According to a new study, access to insulin may fall short by 2030. Learn how this could affect millions of diabetic patients.
According to a new study, diabetic patients' access to insulin may fall short by the year 2030. Diabetes diagnoses continue to rise in numbers, and it's predicted that approximately 79 million adults with type 2 diabetes will require insulin to manage it. Because of the current levels of insulin available, only half of those 79 million adults will be able to treat their diabetes with an appropriate supply. This study was published in the Journal Lancet Diabetes and Endocrinology.
African, Asian and Oceania regions will be the most affected. Dr. Sanjay Basu, assistant professor of medicine at Stanford University in the US, who led the research, said, "These estimates suggest that current levels of insulin access are highly inadequate compared to the projected need, particularly in Africa and Asia, and more efforts should be devoted to overcoming this looming health challenge,"
The United Nations is committed to treating noncommunicable disease like type 2 diabetes and ensuring access to the medications is available. However, across much of the world, insulin is hard to have access to.
Patients with type 1 diabetes are required to treat their condition with insulin, and it is also becoming more necessary for those with type 2 diabetes.
Manufactured insulin has been a godsend to those who have insulin-dependent diabetes. Before the invention of externally manufactured insulin, type 1 diabetes patients had no chance at a long life, and those with type 2 diabetes suffered terribly. It has long been a medical fact that if the body cannot generate adequate amounts of insulin, patients must have it supplied externally to regulate their body's insulin.
Every year, there are millions around the world who die because diabetes. It's a dreaded “modern” disease found in developed and underdeveloped countries, caused by an inadequate insulin production in the pancreas.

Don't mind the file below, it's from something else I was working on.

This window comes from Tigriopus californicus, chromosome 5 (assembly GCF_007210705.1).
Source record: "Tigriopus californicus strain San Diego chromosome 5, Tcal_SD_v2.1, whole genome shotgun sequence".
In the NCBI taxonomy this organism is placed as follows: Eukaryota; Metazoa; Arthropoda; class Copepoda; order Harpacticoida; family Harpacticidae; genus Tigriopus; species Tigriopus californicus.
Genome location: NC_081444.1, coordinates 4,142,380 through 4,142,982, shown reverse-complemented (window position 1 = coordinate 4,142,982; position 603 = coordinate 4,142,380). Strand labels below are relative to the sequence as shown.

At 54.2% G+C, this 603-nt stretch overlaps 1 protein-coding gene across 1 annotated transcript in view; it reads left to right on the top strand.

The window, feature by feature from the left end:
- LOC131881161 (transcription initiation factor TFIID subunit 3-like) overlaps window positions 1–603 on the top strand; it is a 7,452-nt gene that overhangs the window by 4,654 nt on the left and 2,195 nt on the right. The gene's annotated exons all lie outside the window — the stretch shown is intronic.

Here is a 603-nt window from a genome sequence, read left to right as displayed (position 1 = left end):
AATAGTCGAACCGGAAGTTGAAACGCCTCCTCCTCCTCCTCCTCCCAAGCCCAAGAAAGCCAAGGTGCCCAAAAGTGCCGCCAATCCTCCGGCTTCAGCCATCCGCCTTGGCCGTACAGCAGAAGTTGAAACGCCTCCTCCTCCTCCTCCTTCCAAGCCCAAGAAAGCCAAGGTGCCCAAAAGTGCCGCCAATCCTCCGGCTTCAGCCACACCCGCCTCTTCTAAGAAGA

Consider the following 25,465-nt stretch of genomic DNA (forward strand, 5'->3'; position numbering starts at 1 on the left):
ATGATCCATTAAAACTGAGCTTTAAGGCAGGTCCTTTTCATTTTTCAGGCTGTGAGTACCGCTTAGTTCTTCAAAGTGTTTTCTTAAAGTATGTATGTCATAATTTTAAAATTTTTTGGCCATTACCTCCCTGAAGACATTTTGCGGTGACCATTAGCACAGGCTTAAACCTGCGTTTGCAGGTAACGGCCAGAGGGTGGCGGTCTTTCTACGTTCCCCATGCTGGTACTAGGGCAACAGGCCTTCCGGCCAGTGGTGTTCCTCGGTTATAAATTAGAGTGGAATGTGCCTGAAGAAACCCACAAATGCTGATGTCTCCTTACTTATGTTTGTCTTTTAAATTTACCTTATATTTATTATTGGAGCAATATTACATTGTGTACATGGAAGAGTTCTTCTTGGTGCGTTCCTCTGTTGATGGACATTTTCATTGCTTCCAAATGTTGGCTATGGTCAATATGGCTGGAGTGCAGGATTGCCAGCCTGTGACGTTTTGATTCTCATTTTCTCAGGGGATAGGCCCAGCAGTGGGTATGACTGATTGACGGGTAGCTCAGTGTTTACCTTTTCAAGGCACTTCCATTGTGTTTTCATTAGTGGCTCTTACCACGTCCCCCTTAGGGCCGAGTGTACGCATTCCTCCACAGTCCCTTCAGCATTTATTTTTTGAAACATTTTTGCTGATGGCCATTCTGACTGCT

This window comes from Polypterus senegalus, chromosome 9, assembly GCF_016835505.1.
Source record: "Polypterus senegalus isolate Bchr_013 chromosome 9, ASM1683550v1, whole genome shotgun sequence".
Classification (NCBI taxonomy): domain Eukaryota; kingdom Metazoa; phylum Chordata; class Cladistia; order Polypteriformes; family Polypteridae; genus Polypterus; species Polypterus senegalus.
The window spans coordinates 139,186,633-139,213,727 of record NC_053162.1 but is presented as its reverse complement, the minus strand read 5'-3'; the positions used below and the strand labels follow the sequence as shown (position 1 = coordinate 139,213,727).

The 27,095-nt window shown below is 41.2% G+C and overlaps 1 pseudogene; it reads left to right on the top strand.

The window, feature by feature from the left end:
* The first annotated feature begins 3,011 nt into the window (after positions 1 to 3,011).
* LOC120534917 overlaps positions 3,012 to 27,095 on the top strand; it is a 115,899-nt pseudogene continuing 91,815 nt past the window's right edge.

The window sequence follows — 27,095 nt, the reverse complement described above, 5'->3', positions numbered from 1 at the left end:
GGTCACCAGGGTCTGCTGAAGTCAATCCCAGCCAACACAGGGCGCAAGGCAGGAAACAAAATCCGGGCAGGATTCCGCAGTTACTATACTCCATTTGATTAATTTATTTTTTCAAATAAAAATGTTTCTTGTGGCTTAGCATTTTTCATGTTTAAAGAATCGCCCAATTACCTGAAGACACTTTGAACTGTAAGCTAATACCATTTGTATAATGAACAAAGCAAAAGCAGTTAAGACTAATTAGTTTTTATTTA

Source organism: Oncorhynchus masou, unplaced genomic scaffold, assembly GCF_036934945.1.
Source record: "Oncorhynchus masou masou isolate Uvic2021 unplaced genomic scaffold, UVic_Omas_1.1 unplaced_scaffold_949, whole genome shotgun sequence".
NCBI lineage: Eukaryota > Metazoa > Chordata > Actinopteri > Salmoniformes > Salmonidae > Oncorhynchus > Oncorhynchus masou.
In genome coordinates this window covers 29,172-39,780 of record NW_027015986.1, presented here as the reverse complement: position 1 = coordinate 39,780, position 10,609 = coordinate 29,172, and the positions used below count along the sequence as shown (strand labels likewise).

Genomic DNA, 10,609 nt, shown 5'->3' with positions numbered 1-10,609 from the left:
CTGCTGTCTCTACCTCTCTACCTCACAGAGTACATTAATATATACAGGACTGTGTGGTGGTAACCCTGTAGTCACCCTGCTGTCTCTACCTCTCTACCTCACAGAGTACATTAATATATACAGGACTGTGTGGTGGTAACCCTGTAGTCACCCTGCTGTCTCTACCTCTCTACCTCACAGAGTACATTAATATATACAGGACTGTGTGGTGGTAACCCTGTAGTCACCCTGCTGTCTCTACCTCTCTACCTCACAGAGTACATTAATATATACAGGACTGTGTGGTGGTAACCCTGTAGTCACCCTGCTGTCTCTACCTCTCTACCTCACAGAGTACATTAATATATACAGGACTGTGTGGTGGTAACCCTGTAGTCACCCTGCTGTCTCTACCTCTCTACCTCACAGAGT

The absence of insulin means the glucose builds up in the blood and cells are deprived of an energy source. The absence of insulin causes several problems and increases the risk of heart problems, neuropathy, nephropathy, retinopathy, foot damage and skin conditions. If your body does not produce any or adequate amounts of insulin, it needs to be taken artificially. People with diabetes are incapable of producing insulin naturally, and they need help from artificial sources.
Insulin was first successfully manufactured in 1921 when Canadian scientists Frederick G. Banting and Charles H. Best purified insulin from a dog’s pancreas. Then in 1936 researchers found a way to make artificial insulin with a slower release in the blood. They added a protein found in fish sperm, protamine. The body can break down protamine’s slowly, and one injection lasted for 36 hours.
For years, research continued to improve insulin, but the primary method of manufacture was extracting insulin from the pancreas of pigs and cattle then purified. The chemical structure of insulin in pigs and cows is a bit different than human insulin, but it does work well in the human body.
In 1970 researchers started to manufacture insulin that had a better resemblance to the body’s natural insulin. It wasn’t until the 1980s when researchers used the principles of genetic engineering actually to manufacture human insulin.